Last Saturday at the dinner table, after a surprise mango birthday cake I produced the iTouch. The excitement in Rebecca’s face was sheer pleasure to me. Alas the pleasure did not last. She and her father “fought” for the device. Her father believes that Apple products are shoddy and does not agree with their proprietary dealings in forcing the users of Apple equipment to use iTunes.
The factory refurbished iTouch failed. It began to intermittently flicker and turn itself off, all on its own. Rebecca lost her temper while her parents pointed out that the gift had been given to her with the best of intentions.
A long story made short (after hours of spending time synching and re-synching the iTouch to my computer, well into the early morning of Sunday) is that I obtained an appointment with the geniuses (that’s what they are called) at the Oakridge Apple Store for Sunday noon. The urbane English tech rep had told me on the phone, “If you are nice they might give you a brand new one.” That was the case. I might have helped the process along. I showed the genius a photo from my iPhone and I told him, “This is a picture of a smiling girl on the day of her birthday (“You lied!” Rebecca told me later.) and the day ended with her crying. You have the power to restore that smile.”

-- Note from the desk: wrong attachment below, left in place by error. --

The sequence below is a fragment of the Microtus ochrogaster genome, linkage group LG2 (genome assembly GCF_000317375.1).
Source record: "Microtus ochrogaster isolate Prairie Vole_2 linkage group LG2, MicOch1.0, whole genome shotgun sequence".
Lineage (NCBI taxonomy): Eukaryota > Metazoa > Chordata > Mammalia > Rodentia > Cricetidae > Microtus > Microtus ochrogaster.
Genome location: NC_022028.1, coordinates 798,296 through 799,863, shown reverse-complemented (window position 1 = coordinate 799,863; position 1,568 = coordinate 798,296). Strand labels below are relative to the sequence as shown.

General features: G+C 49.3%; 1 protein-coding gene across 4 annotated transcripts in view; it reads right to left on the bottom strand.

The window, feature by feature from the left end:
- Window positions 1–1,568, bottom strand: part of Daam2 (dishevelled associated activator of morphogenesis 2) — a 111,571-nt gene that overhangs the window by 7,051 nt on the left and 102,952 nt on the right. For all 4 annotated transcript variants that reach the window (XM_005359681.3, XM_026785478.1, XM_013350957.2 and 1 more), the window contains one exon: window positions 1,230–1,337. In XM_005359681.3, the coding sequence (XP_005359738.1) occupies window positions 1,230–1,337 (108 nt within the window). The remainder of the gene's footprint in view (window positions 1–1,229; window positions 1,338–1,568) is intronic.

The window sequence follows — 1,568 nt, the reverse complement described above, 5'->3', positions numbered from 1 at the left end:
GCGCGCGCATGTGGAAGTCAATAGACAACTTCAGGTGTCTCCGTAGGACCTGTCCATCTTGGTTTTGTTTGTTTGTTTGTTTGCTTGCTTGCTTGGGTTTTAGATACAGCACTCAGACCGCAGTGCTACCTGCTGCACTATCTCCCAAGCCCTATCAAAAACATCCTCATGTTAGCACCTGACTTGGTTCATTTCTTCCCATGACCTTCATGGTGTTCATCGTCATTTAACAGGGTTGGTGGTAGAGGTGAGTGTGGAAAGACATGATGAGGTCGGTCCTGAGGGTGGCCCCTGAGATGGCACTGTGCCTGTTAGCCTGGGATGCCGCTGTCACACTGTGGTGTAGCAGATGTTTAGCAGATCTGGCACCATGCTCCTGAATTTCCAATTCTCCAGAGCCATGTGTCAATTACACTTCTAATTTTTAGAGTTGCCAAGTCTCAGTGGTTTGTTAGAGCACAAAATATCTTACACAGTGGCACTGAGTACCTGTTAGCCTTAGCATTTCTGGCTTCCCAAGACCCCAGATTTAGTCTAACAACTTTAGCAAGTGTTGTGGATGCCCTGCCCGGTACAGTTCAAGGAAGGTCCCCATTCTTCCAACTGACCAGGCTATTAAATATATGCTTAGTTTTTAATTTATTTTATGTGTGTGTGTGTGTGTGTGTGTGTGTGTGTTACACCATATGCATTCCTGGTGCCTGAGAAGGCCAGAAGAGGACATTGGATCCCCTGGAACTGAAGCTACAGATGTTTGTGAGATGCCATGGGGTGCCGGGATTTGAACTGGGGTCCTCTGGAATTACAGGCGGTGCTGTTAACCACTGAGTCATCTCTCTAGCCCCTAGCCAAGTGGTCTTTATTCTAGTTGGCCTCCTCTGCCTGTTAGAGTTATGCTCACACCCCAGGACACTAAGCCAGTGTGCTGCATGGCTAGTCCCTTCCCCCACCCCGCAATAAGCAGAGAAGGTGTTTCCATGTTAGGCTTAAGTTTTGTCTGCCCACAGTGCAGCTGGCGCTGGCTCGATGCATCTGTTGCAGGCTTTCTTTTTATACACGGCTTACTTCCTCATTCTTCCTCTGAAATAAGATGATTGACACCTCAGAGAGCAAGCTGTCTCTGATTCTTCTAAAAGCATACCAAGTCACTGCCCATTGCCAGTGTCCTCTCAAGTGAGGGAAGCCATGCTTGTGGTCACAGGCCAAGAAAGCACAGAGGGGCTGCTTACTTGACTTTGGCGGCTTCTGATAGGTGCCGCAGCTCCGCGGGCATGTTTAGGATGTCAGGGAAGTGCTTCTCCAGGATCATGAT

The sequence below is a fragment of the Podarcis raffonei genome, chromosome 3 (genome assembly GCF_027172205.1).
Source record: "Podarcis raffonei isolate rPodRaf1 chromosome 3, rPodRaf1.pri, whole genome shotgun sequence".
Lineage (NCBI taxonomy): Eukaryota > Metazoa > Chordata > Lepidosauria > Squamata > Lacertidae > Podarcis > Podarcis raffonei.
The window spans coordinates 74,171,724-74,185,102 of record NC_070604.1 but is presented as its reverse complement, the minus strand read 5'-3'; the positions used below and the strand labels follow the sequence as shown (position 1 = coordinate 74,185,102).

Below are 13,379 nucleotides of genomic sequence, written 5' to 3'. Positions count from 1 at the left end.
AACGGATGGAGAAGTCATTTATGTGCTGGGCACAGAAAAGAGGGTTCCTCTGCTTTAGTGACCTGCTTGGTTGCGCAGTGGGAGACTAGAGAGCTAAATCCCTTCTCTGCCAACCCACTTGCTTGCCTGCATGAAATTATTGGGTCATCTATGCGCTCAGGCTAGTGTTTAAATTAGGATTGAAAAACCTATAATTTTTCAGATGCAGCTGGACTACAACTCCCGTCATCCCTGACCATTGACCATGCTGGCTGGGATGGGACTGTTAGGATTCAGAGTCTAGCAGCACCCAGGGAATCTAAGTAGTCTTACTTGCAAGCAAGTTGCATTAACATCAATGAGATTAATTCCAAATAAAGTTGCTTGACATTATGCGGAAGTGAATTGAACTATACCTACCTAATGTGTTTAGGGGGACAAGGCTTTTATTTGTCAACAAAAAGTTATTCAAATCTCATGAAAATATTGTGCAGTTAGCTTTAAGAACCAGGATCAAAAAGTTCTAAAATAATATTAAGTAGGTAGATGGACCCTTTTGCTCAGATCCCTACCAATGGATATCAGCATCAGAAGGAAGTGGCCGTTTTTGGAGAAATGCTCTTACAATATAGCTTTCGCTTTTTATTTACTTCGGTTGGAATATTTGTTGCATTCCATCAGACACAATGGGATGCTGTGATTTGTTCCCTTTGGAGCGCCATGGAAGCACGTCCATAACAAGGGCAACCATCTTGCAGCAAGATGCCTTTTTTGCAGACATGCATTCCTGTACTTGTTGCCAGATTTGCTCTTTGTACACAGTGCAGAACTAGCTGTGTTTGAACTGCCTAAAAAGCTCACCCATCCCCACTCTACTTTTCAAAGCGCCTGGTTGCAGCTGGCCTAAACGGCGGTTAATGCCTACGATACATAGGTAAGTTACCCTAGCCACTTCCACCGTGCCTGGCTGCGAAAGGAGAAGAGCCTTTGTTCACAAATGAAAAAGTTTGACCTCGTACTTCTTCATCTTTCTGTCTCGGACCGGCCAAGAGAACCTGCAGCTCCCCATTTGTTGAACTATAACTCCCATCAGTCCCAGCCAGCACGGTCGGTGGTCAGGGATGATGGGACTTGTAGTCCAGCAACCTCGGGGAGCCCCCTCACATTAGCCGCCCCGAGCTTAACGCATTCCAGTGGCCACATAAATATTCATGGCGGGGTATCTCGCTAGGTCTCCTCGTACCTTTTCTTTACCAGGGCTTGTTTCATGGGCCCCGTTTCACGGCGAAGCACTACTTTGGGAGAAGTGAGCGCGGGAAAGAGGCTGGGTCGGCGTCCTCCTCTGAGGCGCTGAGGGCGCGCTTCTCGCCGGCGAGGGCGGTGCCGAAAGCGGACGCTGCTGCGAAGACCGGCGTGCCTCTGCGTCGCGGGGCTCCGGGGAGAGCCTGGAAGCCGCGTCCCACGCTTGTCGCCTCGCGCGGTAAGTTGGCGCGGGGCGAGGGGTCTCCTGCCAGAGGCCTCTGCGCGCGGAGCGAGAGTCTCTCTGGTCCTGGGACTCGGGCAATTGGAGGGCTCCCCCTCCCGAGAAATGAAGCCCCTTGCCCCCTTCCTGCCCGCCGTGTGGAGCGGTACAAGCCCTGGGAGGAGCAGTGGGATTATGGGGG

And so it was.
Because Rebecca will be going into the 8th grade in September and will have to ride a transit bus, her parents are doing what most parents are doing these days. They are giving her a cell phone so they can check on her whereabouts. But because they know that brand new teenagers (she is now 13) can be teenagers, they know that she could run up a huge bill in texting, etc. Her phone will have severe restrictions.
I thought that an iTouch with its internet Wi-Fi capabilities would give her the advantages of being able to do what she as a teenager would want to do without the dire financial consequences. I also thought that the odd restrictions of the iTouch (it does not have a camera, it is not a phone) would push Rebecca to find roundabout ways of superseding them and perhaps twisting them to her advantage. Only time will tell. And I can only thank her parents for being so supportive.